Love is swift, sincere, pious, joyful, generous, strong, patient, faithful, prudent, long-suffering, courageous, and never seeking its own; for wheresoever a person seeketh his own, there he falleth from love.Thomas γ Kempis
- National honor is the national property of the highest value.
- First Inaugural Address (March 4, 1817)
- The mention of Greece fills the mind with the most exalted sentiments and arouses in our bosoms the best feelings of which our nature is capable.
- Message to Congress (December 1822)
The Monroe Doctrine (December 2, 1823)
- The American continents ... are henceforth not to be considered as subjects for future colonization by any European powers.
- In the wars of the European powers in matters relating to themselves we have never taken any part, nor does it comport with our policy so to do.
- We owe it, therefore, to candor and to the amicable relations existing between the United States and those powers to declare that we should consider any attempt on their part to extend their system to any portion of this hemisphere as dangerous to our peace and safety. With the existing colonies or dependencies of any European power we have not interfered and shall not interfere. But with the Governments who have declared their independence and maintain it, and whose independence we have, on great consideration and on just principles, acknowledged, we could not view any interposition for the purpose of oppressing them, or controlling in any other manner their destiny, by any European power in any other light than as the manifestation of an unfriendly disposition toward the United States.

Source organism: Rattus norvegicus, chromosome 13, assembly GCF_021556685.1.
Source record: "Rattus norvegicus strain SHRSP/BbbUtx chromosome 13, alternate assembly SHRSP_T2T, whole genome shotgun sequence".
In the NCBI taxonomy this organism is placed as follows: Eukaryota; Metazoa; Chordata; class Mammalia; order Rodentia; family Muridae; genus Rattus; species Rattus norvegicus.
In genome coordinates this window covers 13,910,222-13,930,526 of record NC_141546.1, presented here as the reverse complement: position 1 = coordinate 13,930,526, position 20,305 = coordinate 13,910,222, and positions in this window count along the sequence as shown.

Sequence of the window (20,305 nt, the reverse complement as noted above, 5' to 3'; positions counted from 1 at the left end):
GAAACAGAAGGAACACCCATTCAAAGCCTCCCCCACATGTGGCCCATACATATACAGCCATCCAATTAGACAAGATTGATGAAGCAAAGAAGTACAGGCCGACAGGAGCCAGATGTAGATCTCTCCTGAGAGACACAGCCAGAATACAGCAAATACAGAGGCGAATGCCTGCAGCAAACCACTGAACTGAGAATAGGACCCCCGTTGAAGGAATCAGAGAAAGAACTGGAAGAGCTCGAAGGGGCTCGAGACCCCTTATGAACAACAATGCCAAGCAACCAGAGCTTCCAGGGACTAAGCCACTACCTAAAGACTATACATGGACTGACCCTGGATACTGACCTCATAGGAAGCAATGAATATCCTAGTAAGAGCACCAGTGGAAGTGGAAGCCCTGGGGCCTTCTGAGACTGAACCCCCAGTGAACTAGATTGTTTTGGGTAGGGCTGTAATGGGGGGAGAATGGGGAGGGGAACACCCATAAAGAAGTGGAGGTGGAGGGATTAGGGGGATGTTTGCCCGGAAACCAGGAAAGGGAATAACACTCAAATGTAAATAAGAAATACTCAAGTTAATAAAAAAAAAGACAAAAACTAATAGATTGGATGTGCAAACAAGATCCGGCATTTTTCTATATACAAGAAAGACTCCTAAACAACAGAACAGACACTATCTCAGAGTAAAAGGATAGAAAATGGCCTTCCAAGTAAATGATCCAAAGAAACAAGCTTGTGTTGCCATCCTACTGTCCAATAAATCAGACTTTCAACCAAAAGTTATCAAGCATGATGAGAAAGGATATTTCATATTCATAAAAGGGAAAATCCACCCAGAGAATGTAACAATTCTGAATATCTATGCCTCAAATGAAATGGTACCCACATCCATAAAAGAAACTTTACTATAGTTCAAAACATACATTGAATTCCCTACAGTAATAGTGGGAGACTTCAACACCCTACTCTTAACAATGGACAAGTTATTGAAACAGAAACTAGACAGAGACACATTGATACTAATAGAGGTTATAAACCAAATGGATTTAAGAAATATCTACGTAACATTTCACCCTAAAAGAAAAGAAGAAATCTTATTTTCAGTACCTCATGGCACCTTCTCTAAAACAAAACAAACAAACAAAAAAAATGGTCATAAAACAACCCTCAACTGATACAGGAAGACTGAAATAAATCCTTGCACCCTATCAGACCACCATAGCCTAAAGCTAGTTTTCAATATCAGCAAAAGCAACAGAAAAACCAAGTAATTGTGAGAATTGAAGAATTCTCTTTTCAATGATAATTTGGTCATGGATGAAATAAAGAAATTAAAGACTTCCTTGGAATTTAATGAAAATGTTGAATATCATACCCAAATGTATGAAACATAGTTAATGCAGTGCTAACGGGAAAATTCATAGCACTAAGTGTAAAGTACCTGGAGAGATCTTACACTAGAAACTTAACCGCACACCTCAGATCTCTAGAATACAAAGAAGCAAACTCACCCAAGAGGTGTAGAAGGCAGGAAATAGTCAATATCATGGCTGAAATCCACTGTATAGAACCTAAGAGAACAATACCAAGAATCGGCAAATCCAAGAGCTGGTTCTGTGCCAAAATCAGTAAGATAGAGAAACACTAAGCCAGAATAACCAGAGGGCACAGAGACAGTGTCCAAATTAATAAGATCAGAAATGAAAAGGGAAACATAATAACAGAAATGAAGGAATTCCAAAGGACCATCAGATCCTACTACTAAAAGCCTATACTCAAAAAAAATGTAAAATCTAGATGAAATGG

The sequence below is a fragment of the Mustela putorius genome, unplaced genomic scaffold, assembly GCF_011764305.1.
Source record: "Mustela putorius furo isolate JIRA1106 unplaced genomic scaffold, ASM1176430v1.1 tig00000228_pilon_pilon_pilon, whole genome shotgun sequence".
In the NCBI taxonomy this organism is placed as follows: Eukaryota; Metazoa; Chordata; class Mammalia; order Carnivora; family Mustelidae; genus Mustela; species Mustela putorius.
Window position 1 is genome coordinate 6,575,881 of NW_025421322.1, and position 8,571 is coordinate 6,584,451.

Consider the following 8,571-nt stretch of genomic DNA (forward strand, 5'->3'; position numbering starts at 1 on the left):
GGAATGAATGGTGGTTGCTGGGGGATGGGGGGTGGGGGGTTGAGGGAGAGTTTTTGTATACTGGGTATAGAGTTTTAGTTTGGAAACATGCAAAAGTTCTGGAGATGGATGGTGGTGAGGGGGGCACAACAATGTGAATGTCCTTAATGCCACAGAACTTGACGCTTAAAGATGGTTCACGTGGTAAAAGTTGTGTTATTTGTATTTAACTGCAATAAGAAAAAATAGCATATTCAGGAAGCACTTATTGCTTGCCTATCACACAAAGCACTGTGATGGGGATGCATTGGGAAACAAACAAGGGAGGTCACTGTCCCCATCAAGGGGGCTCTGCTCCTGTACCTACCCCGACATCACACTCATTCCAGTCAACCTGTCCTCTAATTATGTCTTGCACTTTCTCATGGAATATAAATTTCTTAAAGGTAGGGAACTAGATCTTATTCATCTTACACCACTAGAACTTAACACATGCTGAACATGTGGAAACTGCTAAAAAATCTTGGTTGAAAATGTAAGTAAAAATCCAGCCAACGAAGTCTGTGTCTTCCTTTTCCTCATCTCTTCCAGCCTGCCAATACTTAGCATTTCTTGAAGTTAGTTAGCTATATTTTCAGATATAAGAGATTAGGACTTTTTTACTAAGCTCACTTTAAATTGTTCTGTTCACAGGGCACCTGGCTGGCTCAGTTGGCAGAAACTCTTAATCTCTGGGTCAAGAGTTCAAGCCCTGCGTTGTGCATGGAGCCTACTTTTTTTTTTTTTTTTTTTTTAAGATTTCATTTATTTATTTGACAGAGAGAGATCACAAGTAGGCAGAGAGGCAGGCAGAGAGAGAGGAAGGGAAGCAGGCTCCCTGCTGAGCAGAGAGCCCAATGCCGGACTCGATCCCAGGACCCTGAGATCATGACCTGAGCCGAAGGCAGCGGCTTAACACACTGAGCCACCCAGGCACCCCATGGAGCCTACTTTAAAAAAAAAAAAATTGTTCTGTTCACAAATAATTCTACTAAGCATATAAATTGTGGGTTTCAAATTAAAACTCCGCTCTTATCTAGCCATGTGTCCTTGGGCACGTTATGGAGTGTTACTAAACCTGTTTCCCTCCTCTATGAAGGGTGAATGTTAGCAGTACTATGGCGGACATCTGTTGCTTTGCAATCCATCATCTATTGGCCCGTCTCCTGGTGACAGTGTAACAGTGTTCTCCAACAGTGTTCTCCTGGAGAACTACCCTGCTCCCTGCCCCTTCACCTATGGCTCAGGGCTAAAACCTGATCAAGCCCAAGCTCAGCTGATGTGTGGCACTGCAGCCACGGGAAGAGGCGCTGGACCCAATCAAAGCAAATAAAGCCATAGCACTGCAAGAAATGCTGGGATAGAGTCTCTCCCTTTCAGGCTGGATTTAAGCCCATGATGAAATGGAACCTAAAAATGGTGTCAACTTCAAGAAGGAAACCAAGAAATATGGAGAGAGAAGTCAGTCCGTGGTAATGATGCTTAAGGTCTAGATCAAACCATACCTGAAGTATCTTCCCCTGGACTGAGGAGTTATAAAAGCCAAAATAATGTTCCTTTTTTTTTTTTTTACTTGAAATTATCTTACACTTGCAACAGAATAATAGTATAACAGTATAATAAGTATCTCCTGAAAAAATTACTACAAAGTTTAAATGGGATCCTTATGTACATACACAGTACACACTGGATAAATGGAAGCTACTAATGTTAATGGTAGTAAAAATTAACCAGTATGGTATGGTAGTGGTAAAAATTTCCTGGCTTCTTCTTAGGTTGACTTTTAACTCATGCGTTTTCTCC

- A little flattery will support a man through great fatigue.
- If America wants concessions, she must fight for them. We must purchase our power with our blood.
- If we look to the history of other nations, ancient or modern, we find no example of a growth so rapid, so gigantic, of a people so prosperous and happy.
- In this great nation there is but one order, that of the people, whose power, by a peculiarly happy improvement of the representative principle, is transferred from them, without impairing in the slightest degree their sovereignty, to bodies of their own creation, and to persons elected by themselves, in the full extent necessary for the purposes of free, enlightened, and efficient government.
- It is only when the people become ignorant and corrupt, when they degenerate into a populace, that they are incapable of exercising their sovereignty. Usurpation is then an easy attainment, and an usurper soon found. The people themselves become the willing instruments of their own debasement and ruin.
- Never did a government commence under auspices so favorable, nor ever was success so complete.
- Our country may be likened to a new house. We lack many things, but we possess the most precious of all -- liberty!
- Preparation for war is a constant stimulus to suspicion and ill will.
- The best form of government is that which is most likely to prevent the greatest sum of evil.